Gurbaani, the Word of God, revealed for the Guru Sahibaans tells us that Vaheguru is “Pooraa”, perfect. Perfect, means “no weakness”, not even one. If the person who made this comment ever read Rehraas Sahib with close attention, he or she would realise that Vaheguru does not need praise or attention. We are the ones who are helpless without Vaheguru, He is not helpless or needy without us. Vaheguru’s glory and greatness cannot be reduced regardless of whether we praise and love Him less or more.
ਸਾਚੇ ਨਾਮ ਕੀ ਤਿਲੁ ਵਡਿਆਈ ॥
ਆਖਿ ਥਕੇ ਕੀਮਤਿ ਨਹੀ ਪਾਈ ॥
ਜੇ ਸਭਿ ਮਿਲਿ ਕੈ ਆਖਣ ਪਾਹਿ ॥
ਵਡਾ ਨ ਹੋਵੈ ਘਾਟਿ ਨ ਜਾਇ ॥2॥
“Trying to describe even an iota of the Greatness of the True Name,
people have grown weary, but they have not been able to evaluate it.
Even if everyone were to gather together and speak of Him,
He would not become any greater or any lesser. ||2||”
(Sodar, Ang 9, SGGS)
In our daily Nitnem we read in Jaap Sahib the following lines:
ਅਨਾਸ ਹੈਂ ॥ ਉਦਾਸ ਹੈਂ ॥
ਅਧੰਧ ਹੈਂ ॥ ਅਬੰਧ ਹੈਂ ॥136॥
“He is perpetual. He is not entangled in love for anybody.
He is not involved in any entanglements. He is beyond all restraints.”
(P. 18, Dasam Granth)
ਨ ਰਾਗੇ ॥ ਨ ਰੰਗੇ ॥
ਨ ਰੂਪੇ ॥ ਨ ਰੇਖੇ ॥195॥
“Vaheguru is above love. Vaheguru has no colour.
Vaheguru has no form. Vaheguru has no mark.”
(P. 25, Dasam Granth)
Though we should love Vaheguru and He loves all His creation. However, to suggest that He has a weakness or try to play on words to suggest or imply such a thing is an act of ignorance.
“Someone told a friend of mine that it is okay for an Amritdhari to drink sharaab (liquor). However, you shouldn’t drink regularly or get drunk i.e. it is okay for an Amritdhari to drink socially once in a while. This baffled me. I knew it weren’t right but didn’t know enough to explain to my friend what is right.”
Section 4, Chapter X, Article XVI of the Panthic Sikh Rehat Maryada states:
“(j) A Sikh must not take hemp (cannabis), opium, liquor, tobacco, in short any intoxicant. His only routine intake should be food.”
Please refer to Panthic Weekly’s “Understanding the Sikh Rehat Maryada” dated 4th September. That article discusses consuming liquor in regards to Gurmat.
“Who is a Sikh? I was confused after someone in a lecture implied that anyone and everyone is a Sikh, as long as you feel you are Sikh within. Though it seemed to make sense to an extent, I was unsure in regards to what the person meant in terms of being Keshdhari, and taking Amrit. Does a Sikh have to take Amrit or keep Kesh, or as open-minded caring people should we indiscriminately ‘appreciate’ and ‘rejoice’ the diversity of different types of Sikhs within our community.”
Please refer to an earlier article that issued on Panthic Weekly entitled: “Amrit – is it for everyone?”
“Why do we beat drums during the Ardaas? Is this only practiced by the warrior Sikhs or by all Sikhs?”
First of all Sikhs who follow the Guru’s path and teachings and have taken the Amrit bequeathed by the Tenth Master, Sri Guru Gobind Singh Ji, are ‘Sant-Sipaahi’, Saint-Warriors. Being a warrior alone is not a Sikh. A Sikh of the Guru is a Spiritual warrior. If you give a weapon in the hand of a non-spiritual person from the road, he or she would use to commit tyranny and harm. However, give the same weapon in the hand of a spiritual person, in the hand of a Saint, and he or she will protect the weak, stand for justice and upkeep righteousness. Therefore, Guru Ji first made a Sikh a “Sant” then a “Sipaahi”. Not the other way round. The sad state of affairs today is that some Sikhs think that they can be ‘warriors’ without being ‘saints’ and they view being ‘saintly’ and being a ‘warrior’ as two separate entities, despite Guru Nanak Sahib Ji making the two the same. Guru Gobind Singh Ji in 1699 brought the message of Guru Nanak into a physical image, and that was the ‘Khalsa’. I thought I would clarify this point.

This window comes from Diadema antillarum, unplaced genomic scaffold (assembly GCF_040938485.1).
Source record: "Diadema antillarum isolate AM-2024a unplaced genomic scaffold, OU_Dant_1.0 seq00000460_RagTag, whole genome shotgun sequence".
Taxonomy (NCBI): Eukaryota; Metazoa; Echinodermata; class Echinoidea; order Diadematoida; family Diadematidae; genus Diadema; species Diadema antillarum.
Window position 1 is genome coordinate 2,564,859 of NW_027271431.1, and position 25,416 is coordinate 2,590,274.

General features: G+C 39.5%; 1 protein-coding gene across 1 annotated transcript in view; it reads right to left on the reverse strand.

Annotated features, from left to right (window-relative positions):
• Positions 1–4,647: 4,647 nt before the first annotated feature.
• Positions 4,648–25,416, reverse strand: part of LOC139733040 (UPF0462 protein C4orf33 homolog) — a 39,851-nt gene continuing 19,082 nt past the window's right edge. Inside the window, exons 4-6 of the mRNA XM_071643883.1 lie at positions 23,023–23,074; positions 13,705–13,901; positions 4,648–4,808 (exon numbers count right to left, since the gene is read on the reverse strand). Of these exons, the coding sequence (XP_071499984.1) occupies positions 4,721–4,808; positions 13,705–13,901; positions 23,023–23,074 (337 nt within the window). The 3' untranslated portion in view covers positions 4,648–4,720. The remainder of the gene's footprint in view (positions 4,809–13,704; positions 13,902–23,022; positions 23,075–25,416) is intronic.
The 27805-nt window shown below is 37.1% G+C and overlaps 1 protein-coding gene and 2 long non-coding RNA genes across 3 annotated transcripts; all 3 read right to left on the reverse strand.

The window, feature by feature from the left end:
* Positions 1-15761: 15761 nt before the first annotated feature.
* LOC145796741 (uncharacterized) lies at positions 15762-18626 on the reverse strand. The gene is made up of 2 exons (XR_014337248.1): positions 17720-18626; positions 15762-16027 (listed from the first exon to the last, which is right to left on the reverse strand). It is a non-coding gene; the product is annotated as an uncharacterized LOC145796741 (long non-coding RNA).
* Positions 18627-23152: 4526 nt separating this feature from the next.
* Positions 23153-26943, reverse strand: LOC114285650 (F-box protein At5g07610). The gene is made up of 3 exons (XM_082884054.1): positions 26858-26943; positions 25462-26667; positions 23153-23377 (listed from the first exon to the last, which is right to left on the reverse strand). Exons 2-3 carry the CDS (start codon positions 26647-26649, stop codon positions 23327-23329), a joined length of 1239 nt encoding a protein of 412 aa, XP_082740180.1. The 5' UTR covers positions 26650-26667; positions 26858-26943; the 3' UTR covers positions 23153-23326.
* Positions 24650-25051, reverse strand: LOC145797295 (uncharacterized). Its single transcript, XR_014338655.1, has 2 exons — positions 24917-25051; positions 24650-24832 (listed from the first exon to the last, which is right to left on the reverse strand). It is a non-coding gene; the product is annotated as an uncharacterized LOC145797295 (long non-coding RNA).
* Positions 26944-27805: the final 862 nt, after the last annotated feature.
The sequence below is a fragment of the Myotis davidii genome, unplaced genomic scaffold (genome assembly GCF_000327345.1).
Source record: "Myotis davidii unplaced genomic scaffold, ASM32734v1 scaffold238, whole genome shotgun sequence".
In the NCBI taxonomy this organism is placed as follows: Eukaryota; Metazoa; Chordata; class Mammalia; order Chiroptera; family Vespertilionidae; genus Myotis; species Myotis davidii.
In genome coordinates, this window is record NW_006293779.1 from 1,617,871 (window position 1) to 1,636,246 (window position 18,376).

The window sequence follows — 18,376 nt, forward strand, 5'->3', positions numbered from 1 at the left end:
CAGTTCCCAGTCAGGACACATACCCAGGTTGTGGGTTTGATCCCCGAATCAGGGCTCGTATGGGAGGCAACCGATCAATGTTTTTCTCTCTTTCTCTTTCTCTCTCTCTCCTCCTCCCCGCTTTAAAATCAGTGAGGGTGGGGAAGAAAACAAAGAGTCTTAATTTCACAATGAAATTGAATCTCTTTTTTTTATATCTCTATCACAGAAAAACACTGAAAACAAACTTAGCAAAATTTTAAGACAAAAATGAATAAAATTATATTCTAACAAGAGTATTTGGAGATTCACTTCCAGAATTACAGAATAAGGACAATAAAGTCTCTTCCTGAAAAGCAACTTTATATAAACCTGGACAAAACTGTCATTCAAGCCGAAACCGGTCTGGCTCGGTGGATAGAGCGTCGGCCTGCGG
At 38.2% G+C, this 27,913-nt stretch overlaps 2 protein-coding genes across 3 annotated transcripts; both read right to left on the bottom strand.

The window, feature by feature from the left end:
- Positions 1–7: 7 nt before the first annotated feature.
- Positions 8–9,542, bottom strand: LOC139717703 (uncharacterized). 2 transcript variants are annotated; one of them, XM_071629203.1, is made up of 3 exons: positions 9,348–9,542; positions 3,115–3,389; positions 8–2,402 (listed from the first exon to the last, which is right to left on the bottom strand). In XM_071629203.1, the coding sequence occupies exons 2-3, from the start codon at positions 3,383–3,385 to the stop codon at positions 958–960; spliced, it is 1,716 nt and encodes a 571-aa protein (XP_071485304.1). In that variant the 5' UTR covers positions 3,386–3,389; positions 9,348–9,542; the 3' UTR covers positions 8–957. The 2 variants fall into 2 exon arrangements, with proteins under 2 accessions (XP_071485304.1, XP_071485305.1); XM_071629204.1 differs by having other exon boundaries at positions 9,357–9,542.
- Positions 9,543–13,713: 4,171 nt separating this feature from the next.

I think you are referring to the Nihang Singhs when you say “warrior Sikhs”, who are the like the official army of the Panth who are trained and live to fight to guard and protect the Sikh Gurdwaras and the Sikh Community. To read more about Nihang Singhs please visit: http://www.sikhiwiki.org/index.php?title=Nihang
In regards to the drumming during Ardaas, the drum is called the ‘Nagaara’.
Chapter IV – ‘Gurduwaras, congregational etiquette, rites’, article V, of the Panthic Sikh Rehat Maryada states:
“(s) There should be a drum (nagara) in the Gurduwara for beating on appropriate occasions.”
The Nagaara is used to instil high spirits, courage and feeling of strength in the Saadh Sangat. It is also a symbol and sign of royalty. All kings and emperors would have a Nagaara in their court, which would be drummed. For this reason in the court of the King of Kings Sri Guru Granth Sahib Ji there is a Nagara, which is drummed during and at the end of the Ardaas and during Prakaash and Sukhaasan. Practically the Nagaara also plays a function of bringing the congregation to a state of readiness and attention, which is most appropriate for the standing communal Ardaas.
Baba Fareed Ji describes in Gurbaani how the Kings are honoured and respected, but eventually they all die.
ਪਾਸਿ ਦਮਾਮੇ ਛਤੁ ਸਿਰਿ ਭੇਰੀ ਸਡੋ ਰਡ ॥ ਜਾਇ ਸੁਤੇ ਜੀਰਾਣ ਮਹਿ ਥੀਏ ਅਤੀਮਾ ਗਡ ॥45॥
"Drums were beaten in their honour, there were canopies above their heads, and bugles announced their coming. They have gone to sleep in the cemetery, buried like poor orphans. ||45||" (Ang 1380, SGGS)
As Sikhs we are blessed that our King, our Emperor, our Satguru, is eternal and forever with us.
The Maryada, tradition, to play the Nagaara was started by the Sixth Nanak, Sri Guru Hargobind Ji. When Guru Ji moved from one place to another, the Nagaara used to be played. When Bhai Roop Ji went to visit Sri Guru Hargobind Ji to ask for blessings to do Parchaar, to preach, then Guru Ji blessed him with a Nagaara and a flag. This meant that may Bhai Roop Ji do parchaar truthfully and freely.
When commencing the Langar, the Seventh Nanak, Sri Guru Har Rai Ji ordered for the Nagaara to be sounded so that everyone would know that the Langar is ready for the congregation to eat.
Outside the Darbaar (court) of the Eighth Nanak, Guru Har Krishan Ji, a Nagaara used to be sounded. This fact is also recorded:
ਨੌਬਤ ਬਾਜਿਤ ਦਵਾਰ ਅਗਾਰੀ ॥
At Anandpur Sahib, the sound of victory in battle would come from the Naagaras, which would vibrate through the mountains surrounding Anandpur Sahib, raising the hopes of Sikhs and shaking the hearts of the mountains. The Nagaara used for battles were prepared in 1684 at Anandpur Sahib.
Maharaja Ranjit Singh would say “don’t call me Ranjit Singh, I am the ‘Ranjit (battle-victory) Nagaara’ who sends the message of the Kalgidhar (Guru Gobind Singh Ji) to highest of the highest people.
It is important for all Gurdwara Sahibs to have a Nagaara, which should be sounded during early morning Prakaash so that everyone knows that this is the True King’s Court.
Gurmukh Singh can be reached at email@example.com